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LND150 tube emulator attempt.

Started by Steve Conner, February 04, 2011, 10:34:33 AM

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Steve Conner

OK, so following the recent discusion on FET-based tube emulators, I did some more work on my own ideas. Friday afternoon at work, and all that.  ::)

First I took the dual gate MOSFET cascode one and compared it against a Mullard ECC83. After some playing with the component values, they gave similar traces, but it was extremely temperature-sensitive. Someone had borrowed the heat gun, but there was no need for it: even breathing on the MOSFET caused about 10V shift in drain voltage. That made me think that the variation between different MOSFETs would be even worse.

So, I tried the LND150 in a circuit somewhere between the Trioderizer and the scalable diode. It worked surprisingly well. The clipped waveforms were as good, if not better than the dual gate circuit, and temperature stability seemed much better. Also, the component count is lower.

The major drawback is that it leaks DC out of its "grid". In conjunction with the usual 1M grid-leak resistor found in a tube circuit (well, 910k, as I ran out of 1Ms) this creates the positive voltage needed for the LND150 to have the right bias point. But tube circuits often use a volume control, or a different value to 1M, as the grid leak.

So, I'm working on that one. For now, this circuit would only be usable in a design that took the DC into account: it might not work if you just plugged it into a tube socket.

The scope shots show the LND150 circuit working alongside the Mullard ECC83, also set up with a 100k plate and 1.5k cathode resistor. Both are running off the same 250V supply. Top trace is the input signal, and the bottom two are the outputs from the ECC83 and LND150. I will leave you all to figure out which is which. :)

To paraphrase the Monty Python sketch, "Bring out your FETs!"

rowdy_riemer

Quote from: Steve Conner on February 04, 2011, 10:34:33 AM
The major drawback is that it leaks DC out of its "grid".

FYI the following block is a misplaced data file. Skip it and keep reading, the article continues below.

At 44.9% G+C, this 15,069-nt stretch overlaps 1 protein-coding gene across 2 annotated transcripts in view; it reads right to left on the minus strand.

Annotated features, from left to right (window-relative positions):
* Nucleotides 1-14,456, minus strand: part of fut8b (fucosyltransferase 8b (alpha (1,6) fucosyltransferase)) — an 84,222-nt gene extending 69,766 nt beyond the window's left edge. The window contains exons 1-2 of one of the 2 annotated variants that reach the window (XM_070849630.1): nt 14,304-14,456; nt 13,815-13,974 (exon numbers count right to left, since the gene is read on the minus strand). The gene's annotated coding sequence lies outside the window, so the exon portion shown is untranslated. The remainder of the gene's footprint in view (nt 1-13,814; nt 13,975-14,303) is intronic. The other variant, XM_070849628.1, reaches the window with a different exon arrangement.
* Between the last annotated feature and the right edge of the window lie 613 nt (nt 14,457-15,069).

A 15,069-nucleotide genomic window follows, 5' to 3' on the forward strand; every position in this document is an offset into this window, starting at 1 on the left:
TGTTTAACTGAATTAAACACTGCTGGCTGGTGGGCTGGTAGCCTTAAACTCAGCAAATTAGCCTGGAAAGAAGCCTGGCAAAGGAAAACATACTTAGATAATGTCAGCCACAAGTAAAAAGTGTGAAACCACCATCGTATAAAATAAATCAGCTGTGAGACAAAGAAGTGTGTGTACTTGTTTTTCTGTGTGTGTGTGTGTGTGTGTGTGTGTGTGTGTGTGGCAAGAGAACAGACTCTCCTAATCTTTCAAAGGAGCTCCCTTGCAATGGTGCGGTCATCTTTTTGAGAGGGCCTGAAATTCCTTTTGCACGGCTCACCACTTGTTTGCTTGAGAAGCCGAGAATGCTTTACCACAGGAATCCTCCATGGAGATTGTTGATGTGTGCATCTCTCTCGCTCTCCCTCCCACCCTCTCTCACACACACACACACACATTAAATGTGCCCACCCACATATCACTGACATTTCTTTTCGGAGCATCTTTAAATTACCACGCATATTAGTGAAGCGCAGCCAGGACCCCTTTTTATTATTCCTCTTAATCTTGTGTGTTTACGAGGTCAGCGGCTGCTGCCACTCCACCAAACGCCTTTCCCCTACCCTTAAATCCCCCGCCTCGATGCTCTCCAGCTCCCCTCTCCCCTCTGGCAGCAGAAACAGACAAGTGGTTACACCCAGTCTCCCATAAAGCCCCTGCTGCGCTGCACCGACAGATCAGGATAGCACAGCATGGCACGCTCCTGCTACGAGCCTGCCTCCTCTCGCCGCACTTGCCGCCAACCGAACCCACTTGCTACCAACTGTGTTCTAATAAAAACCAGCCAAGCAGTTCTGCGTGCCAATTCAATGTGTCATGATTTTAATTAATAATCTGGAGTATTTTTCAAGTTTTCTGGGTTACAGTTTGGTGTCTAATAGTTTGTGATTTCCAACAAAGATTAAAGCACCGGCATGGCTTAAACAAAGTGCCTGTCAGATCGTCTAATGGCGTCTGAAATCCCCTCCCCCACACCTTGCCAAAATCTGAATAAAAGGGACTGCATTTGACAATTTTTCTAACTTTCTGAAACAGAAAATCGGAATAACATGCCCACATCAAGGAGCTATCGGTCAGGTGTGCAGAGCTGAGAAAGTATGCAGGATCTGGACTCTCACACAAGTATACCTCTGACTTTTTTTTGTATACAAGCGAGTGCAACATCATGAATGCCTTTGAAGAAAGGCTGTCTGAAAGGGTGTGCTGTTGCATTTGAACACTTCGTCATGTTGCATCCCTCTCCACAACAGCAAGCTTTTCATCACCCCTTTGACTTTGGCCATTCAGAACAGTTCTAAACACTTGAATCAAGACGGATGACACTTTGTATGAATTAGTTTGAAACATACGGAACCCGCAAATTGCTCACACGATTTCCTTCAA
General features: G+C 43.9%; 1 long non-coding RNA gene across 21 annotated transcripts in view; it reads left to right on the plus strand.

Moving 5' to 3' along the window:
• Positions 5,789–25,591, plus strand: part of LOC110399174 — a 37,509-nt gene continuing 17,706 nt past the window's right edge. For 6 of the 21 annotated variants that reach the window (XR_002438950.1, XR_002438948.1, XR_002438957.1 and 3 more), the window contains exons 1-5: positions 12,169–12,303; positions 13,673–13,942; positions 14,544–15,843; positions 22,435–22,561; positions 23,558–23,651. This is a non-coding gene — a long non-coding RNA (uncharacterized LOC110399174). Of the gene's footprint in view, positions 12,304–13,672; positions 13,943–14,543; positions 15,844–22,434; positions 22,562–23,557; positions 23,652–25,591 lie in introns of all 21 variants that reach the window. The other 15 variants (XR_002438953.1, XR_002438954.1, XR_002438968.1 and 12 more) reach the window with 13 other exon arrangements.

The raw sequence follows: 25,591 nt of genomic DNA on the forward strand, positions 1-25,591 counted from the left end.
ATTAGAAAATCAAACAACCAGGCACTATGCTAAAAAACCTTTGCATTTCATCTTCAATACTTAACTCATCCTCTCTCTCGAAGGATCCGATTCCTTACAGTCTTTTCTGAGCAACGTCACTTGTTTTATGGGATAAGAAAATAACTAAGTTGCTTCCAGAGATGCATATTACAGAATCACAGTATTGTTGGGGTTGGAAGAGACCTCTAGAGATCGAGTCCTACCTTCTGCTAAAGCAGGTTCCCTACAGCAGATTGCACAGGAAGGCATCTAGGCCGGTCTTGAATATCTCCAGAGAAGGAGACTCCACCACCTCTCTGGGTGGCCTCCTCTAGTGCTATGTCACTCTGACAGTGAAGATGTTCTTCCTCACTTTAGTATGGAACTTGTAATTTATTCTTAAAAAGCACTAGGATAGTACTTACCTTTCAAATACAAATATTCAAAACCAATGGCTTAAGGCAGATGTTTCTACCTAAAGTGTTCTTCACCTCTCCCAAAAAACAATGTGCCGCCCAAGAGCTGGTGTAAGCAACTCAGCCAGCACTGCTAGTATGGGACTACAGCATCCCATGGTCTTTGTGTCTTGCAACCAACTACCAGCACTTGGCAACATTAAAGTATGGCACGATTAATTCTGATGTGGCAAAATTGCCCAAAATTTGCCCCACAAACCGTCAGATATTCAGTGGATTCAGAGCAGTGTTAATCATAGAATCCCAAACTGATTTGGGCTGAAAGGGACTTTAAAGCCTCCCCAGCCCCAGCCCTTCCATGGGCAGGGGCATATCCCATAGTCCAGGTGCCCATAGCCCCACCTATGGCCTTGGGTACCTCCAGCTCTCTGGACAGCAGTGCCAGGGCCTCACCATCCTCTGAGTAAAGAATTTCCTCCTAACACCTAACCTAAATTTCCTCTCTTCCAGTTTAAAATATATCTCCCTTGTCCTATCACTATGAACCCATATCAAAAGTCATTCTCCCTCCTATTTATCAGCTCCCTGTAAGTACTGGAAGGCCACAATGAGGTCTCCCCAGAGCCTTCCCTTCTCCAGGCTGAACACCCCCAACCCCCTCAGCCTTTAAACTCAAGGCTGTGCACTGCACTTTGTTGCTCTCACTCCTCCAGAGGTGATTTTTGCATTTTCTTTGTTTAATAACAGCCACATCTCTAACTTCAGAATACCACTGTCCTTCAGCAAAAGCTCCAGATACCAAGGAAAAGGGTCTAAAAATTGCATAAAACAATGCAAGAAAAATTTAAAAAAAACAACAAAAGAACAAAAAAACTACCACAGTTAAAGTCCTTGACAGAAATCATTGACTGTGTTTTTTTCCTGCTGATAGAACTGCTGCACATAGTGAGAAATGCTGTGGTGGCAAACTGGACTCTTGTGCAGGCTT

Do you think the gate insulator might be damaged?

Steve Conner

No. It does it on purpose, because I stuck some resistors from drain to gate.

See this article for why I put the resistors there: http://www.radiomuseum.org/forum/the_trioderizer_a_solid_state_triode.html

They also help the LND150 to bias up hotter than it otherwise would, especially since it needs resistance in its source to bring its gm down in line with a 12AX7.

KMG

At the first waveform can be seen that the FET cut-off "sharper" than the tube. I solved this problem by placing GE diodes in the source of FET.
There is no information in LND150 datasheet about gate-source protective zener. Negative half-wave may exceed maximum gate-source voltage specification.

J M Fahey


rowdy_riemer

Quote from: Steve Conner on February 04, 2011, 11:00:48 AM
No. It does it on purpose, because I stuck some resistors from drain to gate.

See this article for why I put the resistors there: http://www.radiomuseum.org/forum/the_trioderizer_a_solid_state_triode.html

They also help the LND150 to bias up hotter than it otherwise would, especially since it needs resistance in its source to bring its gm down in line with a 12AX7.

Duh!! I thought you were talking about leakage through the gate.  :duh

KMG

#6
Continue the story
1-st stage of JCM 800 (2k7/0.68u, 100k)
Left - 12AX7, right - LND150 (with different component values of course)







"See the cat? See the cradle?"


Schematic of test equipment.

J M Fahey

*Very* good  :tu: :tu: :tu: :tu: :tu:
Can you please add the driving voltage on each step?
Thanks.
PS: I would love to see what comes out of a 2nd stage, when the first is overdriving and providing all it can (200Vpp or thereabouts?)

PS:Just in case I forgot to say so earlier:  :tu: :tu: :tu: :tu: :tu:
Congratulations.

PS2: I guess it's already beyond the "attempt" stage, isn't it?  ;)

Kaz Kylheku

All that's left to say is: bottle it and sell it.  ;D


   
   
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http://www.kylheku.com/mp1http://www.kylheku.com/diy

KMG

QuoteCan you please add the driving voltage on each step?
I don`t remember values, but they was the same for both stages (tube & fet).
QuoteI would love to see what comes out of a 2nd stage, when the first is overdriving and providing all it can (200Vpp or thereabouts?)
Will be, wait some time.

joecool85

Life is what you make it.
Still rockin' the Dean Markley K-20X
thatraymond.com

KMG

#11
Actually the basic stage.


RG (with interstage circuits) and RP are original (from tube schematic).
Q1, Q2, ZD1 and R1 is Q3 gate protection, in the first stage is not used, just put in 20V zener at gate.
R2 determines the smoothness of "grid" limitation, R3 voltage at which it occurs.
R4 determines the gain at low frequencies, R5 - gain above the cutoff frequency, C2 - the cutoff frequency.
C1 simulates the Miller effect  (0-100pF, depending on the gain of the original stage and presence of capacitor in the cathode).
VBIAS for JCM800 got the same for all stages "-2.75V"
JCM800 using LND150

Reamp sample
http://milas.spb.ru/~kmg/files/projects/jcm800mv/fet/lnd150/s/8-Southern%20LP.mp3

KMG

While testing I found that there is no need in additional gate protection, only high voltage diode in source chain.
So, the basic stage for lnd150 is the following

Comparative samples of "glass" JCM8000

And SS (last version) JCM8000

http://milas.spb.ru/~kmg/files/projects/jcm800mv/jcm800_fet_vs_tube.zip

Ilya-v

Bump.

KMG, this will revolutionize the guitar world.

Can you please elaborate on the final gain stage and what each component does?

Thank you.

KMG

There the full final design of LND150 JCM800 & answers to some questions
http://www.ssguitar.com/index.php?topic=2006.msg15734#msg15734